WASHINGTON — Senators were running into new problems Monday as they raced to seal a bipartisan infrastructure deal with pressure mounting on all sides to show progress on President Joe Biden’s top priority. Heading into a make-or-break week, serious roadblocks remain. One dispute is over how much money should go to public transit. But spending on highways, water projects, broadband and others areas remains unresolved, too, as is whether to take unspent COVID-19 relief funds to help pay for the infrastructure. Democrats and the White House sent a fresh “global” offer to resolve remaining issues, but it was rebuffed early Monday by Republicans as “discouraging” — a setback for a hoped-for afternoon deal. Read the rest of this story on TheKnow.DenverPost.com.
Eight years after it was first introduced, federal legislation that would give cannabis companies in Colorado and across the country access to the banking system is back in Congress. And its co-sponsors, Democrat and Republican, are sounding bullish. The Secure and Fair Enforcement Banking Act, or SAFE Banking Act, has been introduced every Congress since 2013 by U.S. Rep. Ed Perlmutter, an Arvada Democrat. It has passed the House on several occasions but never the Senate. Perlmutter expects that to change this year, he said during a conference call Friday. Sen. Sherrod Brown, an Ohio Democrat who chairs the Senate Banking Committee, has told Perlmutter that he expects the committee to debate and vote on the bill for the first time. Read the rest of this story on DenverPost.com.
California Attorney General Xavier Becerra is joining a bipartisan group of 34 attorneys general in urging Congress to approve a coronavirus relief package that would let marijuana businesses use traditional banking services. The Democrat-controlled House on Friday, May 15, approved the idea of granting banking access to cannabis businesses as part of the $3 trillion HEROES Act, which would provide the biggest package of programs yet aimed at buffering the economic fallout of the coronavirus pandemic. Banking services are out of reach for the cannabis industry, even in states where recreational use of the plant has been approved, because marijuana is illegal under federal law. Read the rest of this story on ocregister.com.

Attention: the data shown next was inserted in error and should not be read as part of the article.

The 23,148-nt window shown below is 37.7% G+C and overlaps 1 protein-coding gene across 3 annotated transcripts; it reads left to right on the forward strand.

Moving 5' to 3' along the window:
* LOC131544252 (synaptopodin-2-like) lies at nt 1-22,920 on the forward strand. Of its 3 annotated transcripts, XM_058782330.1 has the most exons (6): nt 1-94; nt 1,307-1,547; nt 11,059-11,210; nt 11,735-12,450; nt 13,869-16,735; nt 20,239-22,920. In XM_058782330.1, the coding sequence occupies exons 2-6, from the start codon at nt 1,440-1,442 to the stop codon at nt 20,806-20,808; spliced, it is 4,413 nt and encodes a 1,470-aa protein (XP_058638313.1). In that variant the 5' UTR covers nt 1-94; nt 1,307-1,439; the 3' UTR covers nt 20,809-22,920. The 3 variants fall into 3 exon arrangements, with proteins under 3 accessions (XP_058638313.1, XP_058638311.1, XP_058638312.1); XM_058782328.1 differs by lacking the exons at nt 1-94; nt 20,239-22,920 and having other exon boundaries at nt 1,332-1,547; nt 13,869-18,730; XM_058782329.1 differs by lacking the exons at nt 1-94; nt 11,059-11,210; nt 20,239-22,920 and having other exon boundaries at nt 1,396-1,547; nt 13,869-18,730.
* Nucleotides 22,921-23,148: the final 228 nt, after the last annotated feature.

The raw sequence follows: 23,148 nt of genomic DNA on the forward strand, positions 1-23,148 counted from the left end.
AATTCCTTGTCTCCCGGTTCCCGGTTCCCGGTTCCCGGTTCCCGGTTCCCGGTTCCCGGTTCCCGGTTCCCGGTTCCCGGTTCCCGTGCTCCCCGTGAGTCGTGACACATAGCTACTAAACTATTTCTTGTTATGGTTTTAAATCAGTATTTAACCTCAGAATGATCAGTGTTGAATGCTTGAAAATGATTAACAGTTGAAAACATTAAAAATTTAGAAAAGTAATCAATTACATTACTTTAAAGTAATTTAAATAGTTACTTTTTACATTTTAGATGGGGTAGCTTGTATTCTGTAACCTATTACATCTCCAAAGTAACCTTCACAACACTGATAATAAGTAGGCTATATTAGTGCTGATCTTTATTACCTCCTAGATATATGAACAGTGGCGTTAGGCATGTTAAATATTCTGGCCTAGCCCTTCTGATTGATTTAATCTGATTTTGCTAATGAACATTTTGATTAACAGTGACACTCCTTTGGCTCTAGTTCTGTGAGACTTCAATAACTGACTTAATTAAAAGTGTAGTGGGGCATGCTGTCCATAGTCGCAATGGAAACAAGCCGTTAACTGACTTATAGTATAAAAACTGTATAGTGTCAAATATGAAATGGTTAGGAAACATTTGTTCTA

Cannabis industry advocates applauded House Democrats on Tuesday after a new $3 trillion federal stimulus bill included provisions to allow marijuana businesses access to banking. Introduced by House speaker Nancy Pelosi, the Health and Economic Recovery Omnibus Emergency Solutions (HEROES) Act includes wide-ranging goals to address the effects of the coronavirus pandemic, from offering financial assistance to state and local governments to forgiving student loan debt. Wrapped into the massive, 1,815-page bill is an initiative led by Colorado Democratic Rep. Ed Perlmutter known as the Secure and Fair Enforcement (SAFE) Banking Act, which would allow legal cannabis businesses to leverage traditional banking services. Read the rest of this story on DenverPost.com.
Colorado’s cannabis industry is allowed to remain open to provide “critical” services during the coronavirus pandemic, but because marijuana is a federally controlled substance, dispensaries and other businesses are ineligible to receive stimulus funds to help offset the economic impacts caused by COVID-19. Many say they’re struggling. Gov. Jared Polis, however, is hoping to lend a helping hand. On Monday, Polis sent a letter to Rep. Jason Crow, D-Aurora, a member of the House Small Business Committee, urging the committee to reconsider allowing cannabis businesses to apply for federal aid. Read the rest of this story on DenverPost.com.
Published: Feb 20, 2020, 10:14 am • Updated: Feb 20, 2020, 10:15 am By Dp Opinion Meeting with the enemy demonstrates hypocrisy This past weekend, Sen. Chris Murphy, D-Conn., secretly met with Iranian Foreign Minister Javad Zarif. Murphy justified this meeting by saying, “I think it’s dangerous to not talk to your enemies. Discussions and negotiations are a way to ease tensions and reduce the chances for crisis.” Read the rest of this story on DenverPost.com.